AT&T is one step closer to buying media and entertainment group Time Warner for $86 billion (A$113 billion) in what would be one of the largest media mergers in the world. The deal has been approved by both boards and now awaits regulatory approval.
An AT&T-Time Warner merger would have the largest multichannel TV audience in the US. AT&T already has the largest satellite TV company after acquiring DirecTV last year for $48.5 billion. This merger would consolidate it as the number two player in wireless and cable TV.
The addition of Time Warner adds cable TV channels HBO, Turner Network Television and CNN, as well one of Hollywood's largest film studios, Warner Bros.
The investment in content is vital to attracting new customers, converting more of its current 100 million-plus customers into TV viewers and will allow it to upscale its offering to advertisers.
"We’ll have the world’s best premium content with the networks to deliver it to every screen," AT&T chairman and CEO Randall Stephenson said. "A big customer pain point is paying for content once but not being able to access it on any device, anywhere. Our goal is to solve that. We intend to give customers unmatched choice, quality, value and experiences that will define the future of media and communications.
“With great content, you can build truly differentiated video services, whether it’s traditional TV, OTT or mobile. Our TV, mobile and broadband distribution and direct customer relationships provide unique insights from which we can offer addressable advertising and better tailor content. It’s an integrated approach and we believe it’s the model that wins over time."
The move highlights the growing appetite of non-traditional media players like distributors to build mass media ecosystems.
Telcos view high quality content as an important hook for customers in the highly competitive and challenged mobile and broadband markets. Content also builds the advertising ecosystem, should drive distribution network usage and hit shows like Game of Thrones are valuable properties that can be licensed and distributed abroad.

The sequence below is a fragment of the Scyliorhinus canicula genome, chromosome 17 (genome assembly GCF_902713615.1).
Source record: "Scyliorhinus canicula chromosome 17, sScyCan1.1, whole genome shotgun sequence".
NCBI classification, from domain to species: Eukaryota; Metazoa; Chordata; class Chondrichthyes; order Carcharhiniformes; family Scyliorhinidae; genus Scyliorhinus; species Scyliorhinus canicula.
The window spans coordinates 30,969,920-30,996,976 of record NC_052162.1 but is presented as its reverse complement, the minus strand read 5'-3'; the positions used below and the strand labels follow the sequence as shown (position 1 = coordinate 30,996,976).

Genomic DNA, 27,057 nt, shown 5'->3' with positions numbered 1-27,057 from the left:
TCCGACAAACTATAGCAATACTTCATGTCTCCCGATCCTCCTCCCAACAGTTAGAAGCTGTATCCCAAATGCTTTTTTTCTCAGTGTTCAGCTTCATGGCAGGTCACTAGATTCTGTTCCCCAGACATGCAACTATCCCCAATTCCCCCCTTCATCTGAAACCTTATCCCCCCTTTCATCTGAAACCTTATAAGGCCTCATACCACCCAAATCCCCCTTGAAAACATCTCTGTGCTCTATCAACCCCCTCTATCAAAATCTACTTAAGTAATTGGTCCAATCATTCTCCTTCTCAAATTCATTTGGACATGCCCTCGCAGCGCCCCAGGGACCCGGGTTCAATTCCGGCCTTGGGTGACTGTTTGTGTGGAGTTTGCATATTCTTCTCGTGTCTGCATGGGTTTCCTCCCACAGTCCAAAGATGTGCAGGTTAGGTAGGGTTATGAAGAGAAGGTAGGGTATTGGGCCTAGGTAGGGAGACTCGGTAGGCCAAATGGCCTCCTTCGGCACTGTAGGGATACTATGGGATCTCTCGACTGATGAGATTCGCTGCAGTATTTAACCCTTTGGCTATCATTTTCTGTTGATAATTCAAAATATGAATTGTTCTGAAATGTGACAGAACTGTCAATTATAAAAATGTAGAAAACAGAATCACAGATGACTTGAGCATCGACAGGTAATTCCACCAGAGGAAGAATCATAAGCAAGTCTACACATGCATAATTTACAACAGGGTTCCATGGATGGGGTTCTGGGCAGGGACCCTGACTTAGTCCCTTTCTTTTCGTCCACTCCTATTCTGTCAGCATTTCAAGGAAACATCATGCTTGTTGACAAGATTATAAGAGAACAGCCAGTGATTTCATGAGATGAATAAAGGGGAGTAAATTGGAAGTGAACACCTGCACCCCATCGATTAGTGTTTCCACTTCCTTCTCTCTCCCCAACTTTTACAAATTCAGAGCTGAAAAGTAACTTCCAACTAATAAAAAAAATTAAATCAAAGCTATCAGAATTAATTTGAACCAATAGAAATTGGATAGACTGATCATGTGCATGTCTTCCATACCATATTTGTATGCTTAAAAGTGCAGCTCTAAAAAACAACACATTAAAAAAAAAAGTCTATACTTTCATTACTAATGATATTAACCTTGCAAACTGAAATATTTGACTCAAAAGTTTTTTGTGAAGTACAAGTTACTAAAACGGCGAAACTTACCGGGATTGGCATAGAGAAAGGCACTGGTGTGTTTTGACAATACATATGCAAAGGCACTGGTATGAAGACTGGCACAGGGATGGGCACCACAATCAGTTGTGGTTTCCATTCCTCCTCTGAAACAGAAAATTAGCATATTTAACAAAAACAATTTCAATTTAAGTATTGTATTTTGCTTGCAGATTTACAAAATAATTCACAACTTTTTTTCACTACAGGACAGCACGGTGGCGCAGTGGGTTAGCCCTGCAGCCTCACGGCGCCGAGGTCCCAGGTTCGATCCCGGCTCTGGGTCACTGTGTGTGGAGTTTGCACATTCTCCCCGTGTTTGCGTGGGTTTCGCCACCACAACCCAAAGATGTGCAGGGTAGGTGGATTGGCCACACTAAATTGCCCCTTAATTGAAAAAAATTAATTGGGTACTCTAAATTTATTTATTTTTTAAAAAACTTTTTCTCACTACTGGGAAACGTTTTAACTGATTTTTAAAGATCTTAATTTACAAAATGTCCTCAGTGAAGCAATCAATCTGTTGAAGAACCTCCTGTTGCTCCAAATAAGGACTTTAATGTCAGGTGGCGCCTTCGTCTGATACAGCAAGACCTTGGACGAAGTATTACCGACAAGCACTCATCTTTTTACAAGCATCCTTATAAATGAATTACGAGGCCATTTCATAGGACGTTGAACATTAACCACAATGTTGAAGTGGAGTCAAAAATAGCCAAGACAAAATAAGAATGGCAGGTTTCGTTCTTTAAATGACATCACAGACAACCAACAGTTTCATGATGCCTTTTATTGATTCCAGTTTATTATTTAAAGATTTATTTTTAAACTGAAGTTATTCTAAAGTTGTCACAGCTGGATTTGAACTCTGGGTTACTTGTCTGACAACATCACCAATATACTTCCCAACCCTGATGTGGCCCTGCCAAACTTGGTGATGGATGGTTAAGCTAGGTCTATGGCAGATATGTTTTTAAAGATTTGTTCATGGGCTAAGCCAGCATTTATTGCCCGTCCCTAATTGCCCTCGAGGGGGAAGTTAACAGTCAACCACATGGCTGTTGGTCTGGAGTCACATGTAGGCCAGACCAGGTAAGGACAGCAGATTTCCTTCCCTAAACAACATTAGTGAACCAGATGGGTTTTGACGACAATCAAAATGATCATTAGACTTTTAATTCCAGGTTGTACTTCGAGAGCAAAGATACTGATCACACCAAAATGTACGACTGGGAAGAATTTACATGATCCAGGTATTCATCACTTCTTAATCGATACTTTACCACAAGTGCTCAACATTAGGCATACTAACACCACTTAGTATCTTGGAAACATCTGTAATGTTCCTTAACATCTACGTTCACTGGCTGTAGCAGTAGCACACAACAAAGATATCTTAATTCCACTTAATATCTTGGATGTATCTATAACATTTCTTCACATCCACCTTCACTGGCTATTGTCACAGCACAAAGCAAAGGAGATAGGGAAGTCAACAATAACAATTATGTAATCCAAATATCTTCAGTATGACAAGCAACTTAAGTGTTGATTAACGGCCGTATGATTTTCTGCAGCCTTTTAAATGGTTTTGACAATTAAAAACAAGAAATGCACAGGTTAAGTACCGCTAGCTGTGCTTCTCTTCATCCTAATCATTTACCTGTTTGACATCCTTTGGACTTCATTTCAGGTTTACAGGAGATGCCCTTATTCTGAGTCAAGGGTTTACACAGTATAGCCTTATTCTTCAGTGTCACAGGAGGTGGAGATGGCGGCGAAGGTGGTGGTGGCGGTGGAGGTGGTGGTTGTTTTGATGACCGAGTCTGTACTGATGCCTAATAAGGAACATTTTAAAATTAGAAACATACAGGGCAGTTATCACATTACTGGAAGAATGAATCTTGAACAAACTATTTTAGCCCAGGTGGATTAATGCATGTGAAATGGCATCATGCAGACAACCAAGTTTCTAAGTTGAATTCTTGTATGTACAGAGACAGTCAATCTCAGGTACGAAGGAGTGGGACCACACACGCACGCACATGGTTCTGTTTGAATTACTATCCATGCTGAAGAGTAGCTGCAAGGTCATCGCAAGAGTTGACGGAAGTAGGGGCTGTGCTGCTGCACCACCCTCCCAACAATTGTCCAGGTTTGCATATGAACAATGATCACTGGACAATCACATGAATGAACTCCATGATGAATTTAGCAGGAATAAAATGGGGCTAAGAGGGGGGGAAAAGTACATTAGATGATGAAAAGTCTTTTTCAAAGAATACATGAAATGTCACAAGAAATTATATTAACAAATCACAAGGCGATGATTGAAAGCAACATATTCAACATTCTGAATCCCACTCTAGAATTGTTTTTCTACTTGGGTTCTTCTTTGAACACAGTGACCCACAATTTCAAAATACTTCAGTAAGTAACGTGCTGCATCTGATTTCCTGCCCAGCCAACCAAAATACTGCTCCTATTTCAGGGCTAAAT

Media analysts warn the merger could spark a content arms race from major distributor and technology companies, including Google and Apple.
Time Warner’s chairman and CEO Jeff Bewkes told reporters after the deal was announced there will be a revolution in the TV world with distributors rapidly acquiring established content companies to build mass media conglomerates. Only a company the size of Disney off limits.
A merger of this scale is by no means a done deal and will draw close scrutiny over anti-trust issues and general unease over media concentration. Comcast's attempt to acquire Time Warner last year was blocked over such concerns, but this tie-up has fewer conflicts as AT&T and Time Warner don't operate on the same distribution platforms.
Chief among these will be assurances that the merged entity wont impose unreasonable terms and conditions on rival’s to distribute HBO, CNN and Turner Network channels. Conversely, regulators will want to ensure that DirecTV, easily the dominant player in pay TV, doesn't unfairly favour Time Warner content or crowd out alternatives.
Then there's the US presidential election and uncertainty about the next regime's appetite for media consolidation. AT&T is one the largest spenders on political lobbying this year and has publicly endorsed Hillary Clinton. US Republican hopeful Donald Trump said he will block the acquisition in the increasingly unlikely event he is elected.
The merger, which media analysts predict won't finalise before the end of 2017, is unlikely to have a major impact on Australia because the telco doesn't operate here. Foxtel's Showtime is the official home of HBO in Australia and is expanding its licensing agreement to show more HBO content for longer catch-up periods.
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